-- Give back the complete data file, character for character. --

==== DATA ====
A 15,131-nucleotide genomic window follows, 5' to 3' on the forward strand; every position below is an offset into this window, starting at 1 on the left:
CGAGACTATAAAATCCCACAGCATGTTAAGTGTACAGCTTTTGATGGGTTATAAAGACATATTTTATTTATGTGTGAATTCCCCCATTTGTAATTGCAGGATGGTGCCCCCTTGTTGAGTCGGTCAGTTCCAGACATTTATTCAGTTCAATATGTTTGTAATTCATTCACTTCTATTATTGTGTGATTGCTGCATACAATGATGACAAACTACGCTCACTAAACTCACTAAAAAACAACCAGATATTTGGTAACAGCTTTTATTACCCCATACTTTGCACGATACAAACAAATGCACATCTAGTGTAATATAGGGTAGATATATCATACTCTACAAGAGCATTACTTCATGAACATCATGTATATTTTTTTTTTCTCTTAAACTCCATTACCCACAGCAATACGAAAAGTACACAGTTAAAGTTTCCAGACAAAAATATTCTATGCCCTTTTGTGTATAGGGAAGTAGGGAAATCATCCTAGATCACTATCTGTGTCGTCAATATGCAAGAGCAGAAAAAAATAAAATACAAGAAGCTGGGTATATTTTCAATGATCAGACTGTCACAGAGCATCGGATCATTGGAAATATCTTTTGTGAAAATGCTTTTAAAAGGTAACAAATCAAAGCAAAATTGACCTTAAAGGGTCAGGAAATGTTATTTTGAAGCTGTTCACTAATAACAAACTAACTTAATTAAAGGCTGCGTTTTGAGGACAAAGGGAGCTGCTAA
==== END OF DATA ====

A 15,131-nucleotide genomic window follows, 5' to 3' on the forward strand; every position below is an offset into this window, starting at 1 on the left:
CGAGACTATAAAATCCCACAGCATGTTAAGTGTACAGCTTTTGATGGGTTATAAAGACATATTTTATTTATGTGTGAATTCCCCCATTTGTAATTGCAGGATGGTGCCCCCTTGTTGAGTCGGTCAGTTCCAGACATTTATTCAGTTCAATATGTTTGTAATTCATTCACTTCTATTATTGTGTGATTGCTGCATACAATGATGACAAACTACGCTCACTAAACTCACTAAAAAACAACCAGATATTTGGTAACAGCTTTTATTACCCCATACTTTGCACGATACAAACAAATGCACATCTAGTGTAATATAGGGTAGATATATCATACTCTACAAGAGCATTACTTCATGAACATCATGTATATTTTTTTTTTCTCTTAAACTCCATTACCCACAGCAATACGAAAAGTACACAGTTAAAGTTTCCAGACAAAAATATTCTATGCCCTTTTGTGTATAGGGAAGTAGGGAAATCATCCTAGATCACTATCTGTGTCGTCAATATGCAAGAGCAGAAAAAAATAAAATACAAGAAGCTGGGTATATTTTCAATGATCAGACTGTCACAGAGCATCGGATCATTGGAAATATCTTTTGTGAAAATGCTTTTAAAAGGTAACAAATCAAAGCAAAATTGACCTTAAAGGGTCAGGAAATGTTATTTTGAAGCTGTTCACTAATAACAAACTAACTTAATTAAAGGCTGCGTTTTGAGGACAAAGGGAGCTGCTAA